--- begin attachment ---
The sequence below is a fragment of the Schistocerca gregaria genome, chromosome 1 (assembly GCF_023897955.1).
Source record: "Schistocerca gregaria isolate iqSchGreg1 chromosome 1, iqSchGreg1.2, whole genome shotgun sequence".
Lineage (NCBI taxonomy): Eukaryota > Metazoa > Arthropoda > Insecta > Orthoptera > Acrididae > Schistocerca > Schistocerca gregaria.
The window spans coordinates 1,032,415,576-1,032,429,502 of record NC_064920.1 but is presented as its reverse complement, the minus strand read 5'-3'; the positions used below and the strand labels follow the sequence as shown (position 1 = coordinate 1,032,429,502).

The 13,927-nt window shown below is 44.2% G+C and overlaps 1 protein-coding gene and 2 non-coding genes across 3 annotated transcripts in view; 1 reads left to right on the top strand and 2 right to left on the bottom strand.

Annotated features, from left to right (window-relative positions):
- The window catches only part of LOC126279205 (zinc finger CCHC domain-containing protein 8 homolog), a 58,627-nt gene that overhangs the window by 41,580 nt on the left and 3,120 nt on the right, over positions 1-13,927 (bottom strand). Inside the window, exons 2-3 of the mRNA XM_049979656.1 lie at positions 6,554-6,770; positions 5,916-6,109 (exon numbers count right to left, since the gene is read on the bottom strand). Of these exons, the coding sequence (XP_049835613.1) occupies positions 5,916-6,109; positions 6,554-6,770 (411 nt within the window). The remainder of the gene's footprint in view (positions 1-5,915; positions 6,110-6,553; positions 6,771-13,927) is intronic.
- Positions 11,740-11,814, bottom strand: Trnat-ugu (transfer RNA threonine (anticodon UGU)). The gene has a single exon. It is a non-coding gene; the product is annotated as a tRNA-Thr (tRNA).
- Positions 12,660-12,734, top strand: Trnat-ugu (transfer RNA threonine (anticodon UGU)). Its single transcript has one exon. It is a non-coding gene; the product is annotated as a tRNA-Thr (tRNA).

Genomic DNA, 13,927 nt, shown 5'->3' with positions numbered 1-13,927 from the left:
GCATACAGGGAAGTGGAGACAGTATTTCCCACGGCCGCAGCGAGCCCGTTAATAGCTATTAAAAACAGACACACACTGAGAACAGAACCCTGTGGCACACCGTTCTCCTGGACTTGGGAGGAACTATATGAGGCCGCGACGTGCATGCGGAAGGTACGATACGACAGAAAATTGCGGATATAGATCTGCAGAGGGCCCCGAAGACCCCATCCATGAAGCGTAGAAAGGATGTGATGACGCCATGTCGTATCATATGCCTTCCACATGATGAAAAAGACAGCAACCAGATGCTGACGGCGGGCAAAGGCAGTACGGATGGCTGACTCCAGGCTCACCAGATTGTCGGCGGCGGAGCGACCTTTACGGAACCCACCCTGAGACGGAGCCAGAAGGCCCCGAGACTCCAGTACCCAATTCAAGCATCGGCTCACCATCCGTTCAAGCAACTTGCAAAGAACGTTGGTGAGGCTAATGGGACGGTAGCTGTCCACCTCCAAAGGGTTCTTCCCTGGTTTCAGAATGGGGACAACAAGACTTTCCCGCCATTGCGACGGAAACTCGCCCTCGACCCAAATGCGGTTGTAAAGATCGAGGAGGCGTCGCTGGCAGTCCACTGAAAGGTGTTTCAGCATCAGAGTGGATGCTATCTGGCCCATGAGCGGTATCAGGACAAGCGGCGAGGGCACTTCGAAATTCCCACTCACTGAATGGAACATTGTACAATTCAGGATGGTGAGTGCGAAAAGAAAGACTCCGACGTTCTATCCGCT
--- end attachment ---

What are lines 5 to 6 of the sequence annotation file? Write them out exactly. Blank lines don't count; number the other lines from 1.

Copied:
The 13,927-nt window shown below is 44.2% G+C and overlaps 1 protein-coding gene and 2 non-coding genes across 3 annotated transcripts in view; 1 reads left to right on the top strand and 2 right to left on the bottom strand.

Annotated features, from left to right (window-relative positions):